Hearing Issues: Conductive Hearing Loss

Hearing Issues: Conductive Hearing Loss

‘Hearing Issues’ is our ongoing series where the MDHearing team goes in-depth on specific ear problems, hearing issues, and hearing aid terminology. We believe knowledge is power, and our aim is to help all our customers better understand their own hearing health. This time, the topic is conductive hearing loss.

What is conductive hearing loss?

The term conductive hearing loss encompasses several different kinds of hearing loss conditions. The overlapping factor is some sort of blockage in the middle or outer ear that stops sounds from reaching the inner ear and being received by the brain. Your actual nerves and hair cells could be perfectly healthy deep within your ear, but the sound just isn’t getting to them.

What are the symptoms?

Like with other kinds of hearing loss, people with conductive hearing loss will have some difficulty hearing speech clearly. As you speak, you might notice your voice sounds a little different in your head. Often it can be a sudden change in your hearing, and it might only happen in one ear. Depending on the cause of your issue, you could feel pain or intense pressure in the affected ear, and even a strange odor. If you’re just getting well after a cold or sinus infection and your hearing goes in flux, that’s a sign of conductive hearing loss as well.

conductive hearing loss

What causes conductive hearing loss?

Often, this kind of hearing loss is due to excessive ear wax build-up or a foreign object blocking the canal (for example, kids putting something small in their ears and it gets stuck). Water collecting in your ear canal can create this hearing loss, too. If you’ve ever dealt with swimmer’s ear, you’ve had a form of conductive hearing loss. Other causes of conductive hearing loss include:

  • Middle ear fluid due to ear infections or a cold
  • A perforated or otherwise damaged ear drum
  • Bony lesion growth
  • Physical trauma to your ear bones

What are the treatments?

The good news is that unlike sensorineural hearing loss, conductive hearing loss is often temporary and reversible with proper treatment. The specific treatment for your hearing loss depends on the cause of the issue. Your physician might prescribe an anti-fungal presciption or antibiotic to take care of an ear infection. You might also be given prescription ear drops for swimmer’s ear. That said, severe trauma to the area (especially the eardrum) could require surgery.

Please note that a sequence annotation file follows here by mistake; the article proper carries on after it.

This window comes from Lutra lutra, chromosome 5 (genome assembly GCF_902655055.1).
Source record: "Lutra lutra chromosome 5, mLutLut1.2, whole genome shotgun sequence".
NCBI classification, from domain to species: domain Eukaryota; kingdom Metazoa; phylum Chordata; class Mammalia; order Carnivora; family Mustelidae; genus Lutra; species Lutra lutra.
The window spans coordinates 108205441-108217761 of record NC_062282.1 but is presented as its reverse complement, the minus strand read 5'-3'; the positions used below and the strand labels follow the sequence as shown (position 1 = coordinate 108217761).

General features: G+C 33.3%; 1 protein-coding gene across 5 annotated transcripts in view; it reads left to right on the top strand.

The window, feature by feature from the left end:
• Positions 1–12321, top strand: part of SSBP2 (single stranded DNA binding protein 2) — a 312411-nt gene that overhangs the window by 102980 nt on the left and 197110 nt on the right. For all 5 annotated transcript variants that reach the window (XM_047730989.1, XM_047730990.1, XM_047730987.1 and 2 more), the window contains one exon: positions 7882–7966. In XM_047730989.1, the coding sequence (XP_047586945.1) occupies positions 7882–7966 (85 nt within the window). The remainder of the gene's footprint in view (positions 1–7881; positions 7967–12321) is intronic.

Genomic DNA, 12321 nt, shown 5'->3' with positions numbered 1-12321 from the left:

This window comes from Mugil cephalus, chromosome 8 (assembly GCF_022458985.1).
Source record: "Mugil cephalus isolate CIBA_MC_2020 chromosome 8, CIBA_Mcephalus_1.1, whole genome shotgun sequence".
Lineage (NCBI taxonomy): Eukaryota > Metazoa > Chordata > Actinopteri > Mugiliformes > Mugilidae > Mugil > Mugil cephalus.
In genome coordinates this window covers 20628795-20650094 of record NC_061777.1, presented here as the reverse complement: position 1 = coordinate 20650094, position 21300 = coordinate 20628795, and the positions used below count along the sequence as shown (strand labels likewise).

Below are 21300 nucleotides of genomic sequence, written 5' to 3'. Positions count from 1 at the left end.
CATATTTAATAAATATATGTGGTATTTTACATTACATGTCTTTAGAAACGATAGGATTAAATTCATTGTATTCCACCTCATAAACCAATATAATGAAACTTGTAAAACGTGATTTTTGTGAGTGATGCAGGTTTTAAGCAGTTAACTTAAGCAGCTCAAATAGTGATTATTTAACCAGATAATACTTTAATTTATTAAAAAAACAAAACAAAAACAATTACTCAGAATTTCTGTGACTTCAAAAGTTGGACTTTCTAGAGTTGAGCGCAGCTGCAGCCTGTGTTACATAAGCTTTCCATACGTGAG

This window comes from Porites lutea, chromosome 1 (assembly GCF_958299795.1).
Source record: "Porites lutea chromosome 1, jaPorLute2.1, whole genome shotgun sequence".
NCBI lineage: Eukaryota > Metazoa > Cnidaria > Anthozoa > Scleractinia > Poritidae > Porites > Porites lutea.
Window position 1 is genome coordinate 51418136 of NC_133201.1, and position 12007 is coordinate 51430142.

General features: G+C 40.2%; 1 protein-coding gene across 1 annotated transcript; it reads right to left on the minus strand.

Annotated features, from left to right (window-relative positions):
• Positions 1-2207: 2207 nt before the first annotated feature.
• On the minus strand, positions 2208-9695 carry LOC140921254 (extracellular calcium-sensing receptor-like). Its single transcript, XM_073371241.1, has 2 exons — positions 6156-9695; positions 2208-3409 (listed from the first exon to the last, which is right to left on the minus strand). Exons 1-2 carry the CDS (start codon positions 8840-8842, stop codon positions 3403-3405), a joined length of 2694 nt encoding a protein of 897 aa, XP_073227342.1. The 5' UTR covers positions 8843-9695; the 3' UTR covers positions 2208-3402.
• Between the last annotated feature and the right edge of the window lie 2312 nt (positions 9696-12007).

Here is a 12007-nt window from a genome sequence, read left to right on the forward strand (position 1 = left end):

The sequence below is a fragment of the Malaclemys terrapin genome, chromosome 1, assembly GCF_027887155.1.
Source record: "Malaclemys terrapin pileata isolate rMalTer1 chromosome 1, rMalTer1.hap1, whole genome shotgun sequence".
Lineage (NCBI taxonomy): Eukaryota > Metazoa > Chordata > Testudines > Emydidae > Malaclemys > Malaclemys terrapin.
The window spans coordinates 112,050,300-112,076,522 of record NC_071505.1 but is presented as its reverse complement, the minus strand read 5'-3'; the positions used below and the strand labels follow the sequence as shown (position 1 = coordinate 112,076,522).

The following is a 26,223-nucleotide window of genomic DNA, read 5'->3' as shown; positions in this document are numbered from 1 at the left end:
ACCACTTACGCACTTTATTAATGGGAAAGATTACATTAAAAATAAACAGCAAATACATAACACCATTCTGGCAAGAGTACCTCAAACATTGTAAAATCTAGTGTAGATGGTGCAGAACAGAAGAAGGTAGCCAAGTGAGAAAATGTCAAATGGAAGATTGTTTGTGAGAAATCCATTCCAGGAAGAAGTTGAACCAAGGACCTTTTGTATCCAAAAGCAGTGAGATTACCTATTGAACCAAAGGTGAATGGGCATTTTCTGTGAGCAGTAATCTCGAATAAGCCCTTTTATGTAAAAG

If you have ear wax build-up, it could be tempting to stick a Q-tip in your ear canal or use hydrogen peroxide to get it all out. Some people even go with an alternative ear cleaning treatment like candling. None of these are a good idea.

At MDHearing, we highly recommend you avoid those options because they can actually cause even more hearing issues. For instance, Q-tips actually push your ear wax deeper into your ear, building up the blockage even more. Hydrogen peroxide can dry out the skin in your ear canal, making it vulnerable to infection. Ear candling not only doesn’t work to clean your ears, but it’s also a fire hazard. Candling could also actually clog up your ears even more with the melted paraffin involved in the process!

Instead of these dangerous options, your ear, nose, and throat doctor or your audiologist can help safely remove the blockage in their office. If you’re still struggling with wax build-up from week to week, there are over-the-counter ear canal solutions designed to safely clean your ears at home. Just make sure to follow the instructions carefully. Gently cleaning your ears with a soft washcloth while you shower can also help avoid build-up in the first place. And it’s worth noting that having some ear wax is perfectly normal. You just don’t want it to build up to the point of conductive hearing loss.

Mixed Hearing Loss

It’s important to note that you could be suffering from a mix of conductive and sensorineural hearing loss. For example, your physician has removed the blockage from your ear, but voices still sound a little muffled on that side. After administering a hearing test, your audiologist might suggest another treatment for your sensorineural hearing loss even after the conductive hearing loss issue is taken care of. This is where hearing aids can come in.

While hearing aids don’t cure hearing loss, they do make it easier to navigate the world around you. They alleviate the intense strain of your brain overcompensating to deal with that hearing loss. Even if you have mild loss, hearing aids can greatly improve your overall quality of life.

Our FDA-registered hearing aids are affordable and effective for the large majority of people with hearing loss issues.